Locals celebrate Holi with traditional principles of Hinduism

The Hindu community in Fort St. John will celebrate Holi, the festival of colours, this week to spread the message of diversity.

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Holi Celebrations at Bharat Ghimire’s Residence last year. (Bharat Ghimire)

FORT ST. JOHN, BC. — The Hindu community in Fort St. John will celebrate Holi, the festival of colours, this week to spread the message of diversity.

On March 6th and 7th, 2023, Hindus around the globe celebrate the festival to honour the God Krishna. During this festival, Hindu community members worship their God and celebrate by putting colours on their faces, signifying their belief in universal love beyond race and religion.

The Nepalese community plans to celebrate by throwing nontoxic coloured powder on each other’s faces, singing sacred songs, playing cards and eating delicious foods like Sel Roti (typical Nepalese cuisine).

Bharat Ghimire, a member of the Nepalese Fort St. John Hindu community, says Holi is believed to be the last full moon of the Hindu Calendar, which usually falls in March.

Hindus worldwide celebrate this festival to show the triumph of good over evil. According to Hindu mythology, there was a fight between God and Demon, and God Vishnu (as a form of Narasimha Narayan) defeated Hiranyakashipu on the last full moon.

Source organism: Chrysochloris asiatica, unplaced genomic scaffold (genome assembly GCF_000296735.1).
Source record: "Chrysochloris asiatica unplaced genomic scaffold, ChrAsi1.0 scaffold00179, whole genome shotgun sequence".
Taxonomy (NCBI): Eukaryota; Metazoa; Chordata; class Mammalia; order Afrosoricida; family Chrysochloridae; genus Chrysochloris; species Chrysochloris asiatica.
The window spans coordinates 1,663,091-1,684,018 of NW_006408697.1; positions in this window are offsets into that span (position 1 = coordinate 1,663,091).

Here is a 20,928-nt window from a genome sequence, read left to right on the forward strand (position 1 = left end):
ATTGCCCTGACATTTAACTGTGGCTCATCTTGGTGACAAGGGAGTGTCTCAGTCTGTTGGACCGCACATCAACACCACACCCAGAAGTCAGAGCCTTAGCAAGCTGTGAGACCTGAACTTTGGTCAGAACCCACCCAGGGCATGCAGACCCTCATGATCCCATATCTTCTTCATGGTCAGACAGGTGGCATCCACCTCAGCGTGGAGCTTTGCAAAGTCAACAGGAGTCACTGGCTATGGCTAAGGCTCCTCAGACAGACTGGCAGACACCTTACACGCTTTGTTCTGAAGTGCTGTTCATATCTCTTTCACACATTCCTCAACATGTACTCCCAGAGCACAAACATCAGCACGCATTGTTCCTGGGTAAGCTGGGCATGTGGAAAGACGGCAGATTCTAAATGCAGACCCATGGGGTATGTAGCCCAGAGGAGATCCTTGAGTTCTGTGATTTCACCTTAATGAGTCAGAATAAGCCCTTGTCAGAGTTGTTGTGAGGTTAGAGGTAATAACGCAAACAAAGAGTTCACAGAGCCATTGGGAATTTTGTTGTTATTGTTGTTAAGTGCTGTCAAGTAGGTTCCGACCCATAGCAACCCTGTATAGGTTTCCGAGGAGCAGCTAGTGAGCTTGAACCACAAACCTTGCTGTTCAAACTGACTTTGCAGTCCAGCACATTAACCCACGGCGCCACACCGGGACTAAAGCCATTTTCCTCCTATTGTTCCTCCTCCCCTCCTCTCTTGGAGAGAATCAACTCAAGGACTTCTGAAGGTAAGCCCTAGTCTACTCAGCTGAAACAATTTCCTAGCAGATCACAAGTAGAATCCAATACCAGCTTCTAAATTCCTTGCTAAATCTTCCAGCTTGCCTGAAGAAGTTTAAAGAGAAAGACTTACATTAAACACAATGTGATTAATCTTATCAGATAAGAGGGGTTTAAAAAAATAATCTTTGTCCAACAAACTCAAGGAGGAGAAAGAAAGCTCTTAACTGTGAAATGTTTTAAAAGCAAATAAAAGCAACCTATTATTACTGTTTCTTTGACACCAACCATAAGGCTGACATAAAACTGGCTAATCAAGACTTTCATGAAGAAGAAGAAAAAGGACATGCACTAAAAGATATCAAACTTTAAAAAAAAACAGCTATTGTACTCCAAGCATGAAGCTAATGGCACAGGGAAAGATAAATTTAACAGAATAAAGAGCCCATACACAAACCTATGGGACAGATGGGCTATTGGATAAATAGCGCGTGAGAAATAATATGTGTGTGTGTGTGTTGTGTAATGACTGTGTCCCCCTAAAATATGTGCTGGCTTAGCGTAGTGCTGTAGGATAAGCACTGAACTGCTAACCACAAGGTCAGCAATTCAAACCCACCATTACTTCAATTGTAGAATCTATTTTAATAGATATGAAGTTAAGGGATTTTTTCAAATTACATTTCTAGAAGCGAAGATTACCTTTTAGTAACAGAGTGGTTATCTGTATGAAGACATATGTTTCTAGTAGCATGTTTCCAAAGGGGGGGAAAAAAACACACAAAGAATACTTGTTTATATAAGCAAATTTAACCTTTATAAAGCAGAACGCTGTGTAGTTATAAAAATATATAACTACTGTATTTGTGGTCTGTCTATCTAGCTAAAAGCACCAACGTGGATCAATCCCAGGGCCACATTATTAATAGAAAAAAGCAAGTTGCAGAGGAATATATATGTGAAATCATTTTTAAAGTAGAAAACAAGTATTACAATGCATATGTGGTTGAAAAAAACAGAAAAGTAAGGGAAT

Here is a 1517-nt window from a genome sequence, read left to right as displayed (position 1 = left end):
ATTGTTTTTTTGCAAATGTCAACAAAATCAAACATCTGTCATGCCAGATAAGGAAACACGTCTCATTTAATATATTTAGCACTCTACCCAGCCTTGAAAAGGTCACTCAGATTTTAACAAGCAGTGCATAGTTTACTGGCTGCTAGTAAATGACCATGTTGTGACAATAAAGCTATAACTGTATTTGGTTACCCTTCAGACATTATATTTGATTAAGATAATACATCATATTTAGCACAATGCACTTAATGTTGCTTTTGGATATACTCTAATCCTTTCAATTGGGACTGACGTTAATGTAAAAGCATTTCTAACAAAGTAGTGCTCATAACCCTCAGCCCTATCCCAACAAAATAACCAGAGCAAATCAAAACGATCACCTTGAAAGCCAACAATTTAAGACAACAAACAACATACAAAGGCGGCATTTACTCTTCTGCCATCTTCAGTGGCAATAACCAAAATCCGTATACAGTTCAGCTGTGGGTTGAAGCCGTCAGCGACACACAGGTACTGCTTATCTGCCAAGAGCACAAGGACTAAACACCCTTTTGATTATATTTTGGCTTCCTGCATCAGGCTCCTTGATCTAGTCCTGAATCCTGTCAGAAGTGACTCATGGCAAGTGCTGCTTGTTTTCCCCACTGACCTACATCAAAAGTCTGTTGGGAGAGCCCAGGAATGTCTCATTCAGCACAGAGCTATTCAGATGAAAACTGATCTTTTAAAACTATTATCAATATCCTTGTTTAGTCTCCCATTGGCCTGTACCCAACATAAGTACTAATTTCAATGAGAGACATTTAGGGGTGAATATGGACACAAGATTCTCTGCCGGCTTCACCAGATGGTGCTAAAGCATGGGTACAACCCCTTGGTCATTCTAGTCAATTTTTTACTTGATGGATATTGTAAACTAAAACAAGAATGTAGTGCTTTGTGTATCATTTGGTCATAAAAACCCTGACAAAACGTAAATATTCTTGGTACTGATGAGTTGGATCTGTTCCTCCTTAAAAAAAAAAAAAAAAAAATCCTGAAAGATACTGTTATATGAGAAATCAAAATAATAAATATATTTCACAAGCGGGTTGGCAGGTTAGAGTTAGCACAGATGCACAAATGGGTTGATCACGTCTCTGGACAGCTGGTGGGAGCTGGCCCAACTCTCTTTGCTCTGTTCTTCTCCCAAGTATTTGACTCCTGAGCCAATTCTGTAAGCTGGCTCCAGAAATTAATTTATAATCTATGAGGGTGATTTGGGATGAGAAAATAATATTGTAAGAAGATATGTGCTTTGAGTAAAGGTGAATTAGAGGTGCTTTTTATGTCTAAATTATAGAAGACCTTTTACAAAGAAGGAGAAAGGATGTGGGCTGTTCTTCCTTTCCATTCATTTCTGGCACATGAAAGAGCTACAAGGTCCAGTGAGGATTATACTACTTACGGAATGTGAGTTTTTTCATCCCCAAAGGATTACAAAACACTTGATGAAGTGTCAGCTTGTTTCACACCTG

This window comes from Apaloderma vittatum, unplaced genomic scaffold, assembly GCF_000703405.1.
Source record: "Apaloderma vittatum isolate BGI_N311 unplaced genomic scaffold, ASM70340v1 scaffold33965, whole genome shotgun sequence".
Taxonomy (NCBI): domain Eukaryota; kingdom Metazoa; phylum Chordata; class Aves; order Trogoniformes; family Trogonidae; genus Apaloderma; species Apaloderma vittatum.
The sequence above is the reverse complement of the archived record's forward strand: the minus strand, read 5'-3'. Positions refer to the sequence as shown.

Nontoxic colours for Holi celebration. (Bharat Ghimire)

Ghimire believes the festival will bring joy and energy to all the Hindus and encourage them to start fresh and do something new. 

“Holi is taken as the start of the spring season, which signifies new beginnings and transformations,” said Ghimire.

For Kala Dhakal, a member of the local Nepalese community, Holi is a celebration of positivity and gives Hindus a chance to remember their Gods. 

Rakesh Rai, who arrived in the country four months ago, is excited to celebrate Holi in Canada for the first time.

“We used to play music, dance, and have fun with our family and friends back home, and I am looking forward to this day to be together with all the Nepalese in this area,” said Rai.

Bijay Sharma, originally from Nepal, says Fort St. John feels like home because of the various celebrations and cultural practices.

“When I came to Fort St John in 2020, I thought I had nobody here and worried about my celebrations and cultural shock. However, I got an opportunity to attend different celebrations, which changed my thinking and made me feel like I am in the home country when these celebrations happen,” said Sharma.

“People gather around the temple, burn the fire and sing holy songs and ask for blessings with the God,” said Ghimire.

Holi is celebrated each March for two to three days and is also called “Fagu Purnima” in Nepal.

There is no temple in the Peace region for the Hindu community to celebrate or gather for events such as Holi. Ghimire hopes for all Hindus in the area to gather in the future to build one.

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